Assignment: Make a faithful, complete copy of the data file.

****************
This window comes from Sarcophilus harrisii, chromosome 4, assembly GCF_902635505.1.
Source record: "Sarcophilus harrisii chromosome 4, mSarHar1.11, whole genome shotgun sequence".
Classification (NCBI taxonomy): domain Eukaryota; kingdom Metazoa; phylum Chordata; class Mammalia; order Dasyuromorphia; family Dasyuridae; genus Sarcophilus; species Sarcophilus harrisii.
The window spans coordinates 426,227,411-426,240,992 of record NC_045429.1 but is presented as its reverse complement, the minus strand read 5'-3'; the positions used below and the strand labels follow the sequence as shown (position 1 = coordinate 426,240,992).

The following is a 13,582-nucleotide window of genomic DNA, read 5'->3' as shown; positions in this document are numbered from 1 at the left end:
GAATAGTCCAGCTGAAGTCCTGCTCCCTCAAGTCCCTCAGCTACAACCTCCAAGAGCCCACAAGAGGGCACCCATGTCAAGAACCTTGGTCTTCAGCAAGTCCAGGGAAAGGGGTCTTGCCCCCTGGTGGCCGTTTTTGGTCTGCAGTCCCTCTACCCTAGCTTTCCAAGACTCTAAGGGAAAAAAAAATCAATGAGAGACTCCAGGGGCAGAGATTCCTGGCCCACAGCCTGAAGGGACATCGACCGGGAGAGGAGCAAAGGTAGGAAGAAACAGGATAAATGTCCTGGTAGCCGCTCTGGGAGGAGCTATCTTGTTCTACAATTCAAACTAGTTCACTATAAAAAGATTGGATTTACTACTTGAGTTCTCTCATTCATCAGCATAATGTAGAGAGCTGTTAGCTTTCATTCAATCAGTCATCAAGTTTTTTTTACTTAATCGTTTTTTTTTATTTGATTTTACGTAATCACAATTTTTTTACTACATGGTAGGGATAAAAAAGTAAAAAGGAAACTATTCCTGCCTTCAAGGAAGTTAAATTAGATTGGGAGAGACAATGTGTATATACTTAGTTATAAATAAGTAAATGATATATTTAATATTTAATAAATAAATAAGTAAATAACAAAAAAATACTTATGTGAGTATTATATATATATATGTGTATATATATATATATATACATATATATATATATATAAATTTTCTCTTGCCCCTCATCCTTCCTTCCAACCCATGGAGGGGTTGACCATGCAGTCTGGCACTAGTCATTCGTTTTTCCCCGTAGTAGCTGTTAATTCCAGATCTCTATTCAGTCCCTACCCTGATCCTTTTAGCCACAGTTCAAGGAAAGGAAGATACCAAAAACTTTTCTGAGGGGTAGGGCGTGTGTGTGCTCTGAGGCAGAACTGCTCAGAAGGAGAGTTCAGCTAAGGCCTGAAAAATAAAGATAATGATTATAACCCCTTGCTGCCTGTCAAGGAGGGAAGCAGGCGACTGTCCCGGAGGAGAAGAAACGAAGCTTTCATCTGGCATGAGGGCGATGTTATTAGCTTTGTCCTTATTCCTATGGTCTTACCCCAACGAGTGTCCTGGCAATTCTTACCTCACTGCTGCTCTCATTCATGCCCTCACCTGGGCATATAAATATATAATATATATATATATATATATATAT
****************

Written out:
This window comes from Sarcophilus harrisii, chromosome 4, assembly GCF_902635505.1.
Source record: "Sarcophilus harrisii chromosome 4, mSarHar1.11, whole genome shotgun sequence".
Classification (NCBI taxonomy): domain Eukaryota; kingdom Metazoa; phylum Chordata; class Mammalia; order Dasyuromorphia; family Dasyuridae; genus Sarcophilus; species Sarcophilus harrisii.
The window spans coordinates 426,227,411-426,240,992 of record NC_045429.1 but is presented as its reverse complement, the minus strand read 5'-3'; the positions used below and the strand labels follow the sequence as shown (position 1 = coordinate 426,240,992).

The following is a 13,582-nucleotide window of genomic DNA, read 5'->3' as shown; positions in this document are numbered from 1 at the left end:
GAATAGTCCAGCTGAAGTCCTGCTCCCTCAAGTCCCTCAGCTACAACCTCCAAGAGCCCACAAGAGGGCACCCATGTCAAGAACCTTGGTCTTCAGCAAGTCCAGGGAAAGGGGTCTTGCCCCCTGGTGGCCGTTTTTGGTCTGCAGTCCCTCTACCCTAGCTTTCCAAGACTCTAAGGGAAAAAAAAATCAATGAGAGACTCCAGGGGCAGAGATTCCTGGCCCACAGCCTGAAGGGACATCGACCGGGAGAGGAGCAAAGGTAGGAAGAAACAGGATAAATGTCCTGGTAGCCGCTCTGGGAGGAGCTATCTTGTTCTACAATTCAAACTAGTTCACTATAAAAAGATTGGATTTACTACTTGAGTTCTCTCATTCATCAGCATAATGTAGAGAGCTGTTAGCTTTCATTCAATCAGTCATCAAGTTTTTTTTACTTAATCGTTTTTTTTTATTTGATTTTACGTAATCACAATTTTTTTACTACATGGTAGGGATAAAAAAGTAAAAAGGAAACTATTCCTGCCTTCAAGGAAGTTAAATTAGATTGGGAGAGACAATGTGTATATACTTAGTTATAAATAAGTAAATGATATATTTAATATTTAATAAATAAATAAGTAAATAACAAAAAAATACTTATGTGAGTATTATATATATATATGTGTATATATATATATATATACATATATATATATATATAAATTTTCTCTTGCCCCTCATCCTTCCTTCCAACCCATGGAGGGGTTGACCATGCAGTCTGGCACTAGTCATTCGTTTTTCCCCGTAGTAGCTGTTAATTCCAGATCTCTATTCAGTCCCTACCCTGATCCTTTTAGCCACAGTTCAAGGAAAGGAAGATACCAAAAACTTTTCTGAGGGGTAGGGCGTGTGTGTGCTCTGAGGCAGAACTGCTCAGAAGGAGAGTTCAGCTAAGGCCTGAAAAATAAAGATAATGATTATAACCCCTTGCTGCCTGTCAAGGAGGGAAGCAGGCGACTGTCCCGGAGGAGAAGAAACGAAGCTTTCATCTGGCATGAGGGCGATGTTATTAGCTTTGTCCTTATTCCTATGGTCTTACCCCAACGAGTGTCCTGGCAATTCTTACCTCACTGCTGCTCTCATTCATGCCCTCACCTGGGCATATAAATATATAATATATATATATATATATATATAT